TechCrunch is reporting that music video syndication company Vevo was streaming a pirated NFL playoff game at a recent company-sponsored event in Park City, Utah. Vevo, which is owned in part by Sony Music Entertainment and Universal Music Group, distributes music videos for several labels across the web, and was hosting the January event as part of the Sundance Film Festival. Several televisions and laptops were spotted showing the game between the New England Patriots and Baltimore Ravens — apparently originating from a broadcast by the UK channel ESPN America — via the Spanish-language site TuTele.tv. When asked about the incident, Vevo told TechCrunch that the event was produced by an outside agency named Continuum Entertainment, and that the feed was terminated when Vevo discovered that pirated content was being screened. ESPN reportedly confirmed that the stream was pirated, but did not indicate whether it would be pursuing any legal action.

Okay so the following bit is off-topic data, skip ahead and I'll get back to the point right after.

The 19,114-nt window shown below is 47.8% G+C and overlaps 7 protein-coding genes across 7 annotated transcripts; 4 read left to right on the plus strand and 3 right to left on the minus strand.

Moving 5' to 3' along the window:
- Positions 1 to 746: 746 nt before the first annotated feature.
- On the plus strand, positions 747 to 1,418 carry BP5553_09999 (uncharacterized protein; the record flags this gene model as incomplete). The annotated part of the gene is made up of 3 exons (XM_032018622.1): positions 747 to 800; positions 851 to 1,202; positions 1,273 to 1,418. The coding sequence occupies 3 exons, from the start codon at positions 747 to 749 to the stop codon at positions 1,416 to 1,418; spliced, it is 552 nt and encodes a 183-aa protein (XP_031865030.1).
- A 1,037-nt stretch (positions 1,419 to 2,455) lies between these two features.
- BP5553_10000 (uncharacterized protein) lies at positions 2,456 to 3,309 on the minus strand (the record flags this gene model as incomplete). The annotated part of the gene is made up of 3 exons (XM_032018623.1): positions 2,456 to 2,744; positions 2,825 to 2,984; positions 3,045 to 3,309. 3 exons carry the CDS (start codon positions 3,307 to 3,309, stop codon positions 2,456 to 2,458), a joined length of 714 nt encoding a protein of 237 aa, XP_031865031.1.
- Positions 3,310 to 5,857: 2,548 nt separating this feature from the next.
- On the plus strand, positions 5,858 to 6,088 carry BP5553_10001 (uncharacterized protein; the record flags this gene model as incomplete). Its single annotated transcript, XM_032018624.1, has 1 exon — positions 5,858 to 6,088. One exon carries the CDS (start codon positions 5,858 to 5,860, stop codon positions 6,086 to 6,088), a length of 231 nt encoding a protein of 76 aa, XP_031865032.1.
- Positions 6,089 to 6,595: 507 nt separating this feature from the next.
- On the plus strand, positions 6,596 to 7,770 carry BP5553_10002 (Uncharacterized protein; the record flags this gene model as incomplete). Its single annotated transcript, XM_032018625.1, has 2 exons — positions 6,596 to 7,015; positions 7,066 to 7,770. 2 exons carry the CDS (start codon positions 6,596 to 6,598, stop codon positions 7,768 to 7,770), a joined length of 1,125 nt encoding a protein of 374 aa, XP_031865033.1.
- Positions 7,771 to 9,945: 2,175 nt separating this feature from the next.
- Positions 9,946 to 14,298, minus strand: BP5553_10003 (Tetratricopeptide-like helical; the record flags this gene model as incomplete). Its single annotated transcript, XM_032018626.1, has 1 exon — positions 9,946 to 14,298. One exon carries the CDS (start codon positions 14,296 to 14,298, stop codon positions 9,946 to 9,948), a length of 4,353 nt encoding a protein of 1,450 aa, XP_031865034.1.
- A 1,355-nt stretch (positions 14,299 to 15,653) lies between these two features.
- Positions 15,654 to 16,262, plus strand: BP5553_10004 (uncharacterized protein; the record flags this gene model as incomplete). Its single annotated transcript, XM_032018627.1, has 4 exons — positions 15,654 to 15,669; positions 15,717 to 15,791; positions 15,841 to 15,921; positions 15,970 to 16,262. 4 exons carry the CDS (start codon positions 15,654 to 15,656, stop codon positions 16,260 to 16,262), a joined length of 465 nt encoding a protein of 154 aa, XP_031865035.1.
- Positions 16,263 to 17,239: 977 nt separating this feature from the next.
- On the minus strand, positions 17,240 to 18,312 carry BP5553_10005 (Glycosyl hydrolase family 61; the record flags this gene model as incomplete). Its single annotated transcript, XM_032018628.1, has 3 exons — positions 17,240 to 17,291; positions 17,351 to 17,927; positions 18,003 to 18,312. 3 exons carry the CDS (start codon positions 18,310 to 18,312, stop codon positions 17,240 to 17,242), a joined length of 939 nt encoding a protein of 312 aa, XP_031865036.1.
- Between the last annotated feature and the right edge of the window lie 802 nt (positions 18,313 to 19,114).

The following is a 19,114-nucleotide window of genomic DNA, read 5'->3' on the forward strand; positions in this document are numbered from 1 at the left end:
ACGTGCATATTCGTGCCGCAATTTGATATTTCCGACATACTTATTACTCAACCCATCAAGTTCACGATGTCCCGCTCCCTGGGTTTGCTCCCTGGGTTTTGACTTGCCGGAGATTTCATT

Update: Vevo CEO Rio Caraeff has responded to the allegations in a post on the company's blog, stating that Vevo rejected requests to air the game at the event, only to have an unknown guest commandeer the laptop feeding the screens in question. He states that it was the company's "mistake for not making sure the laptop was more secure," while also reiterating that the stream was turned off when Vevo became aware of the issue. This doesn't quite square with TechCrunch's report — which stated that after buffering issues the game was reloaded at least once — but Caraeff insists that Vevo is "very sensitive to what happened at Sundance and the issues it has raised."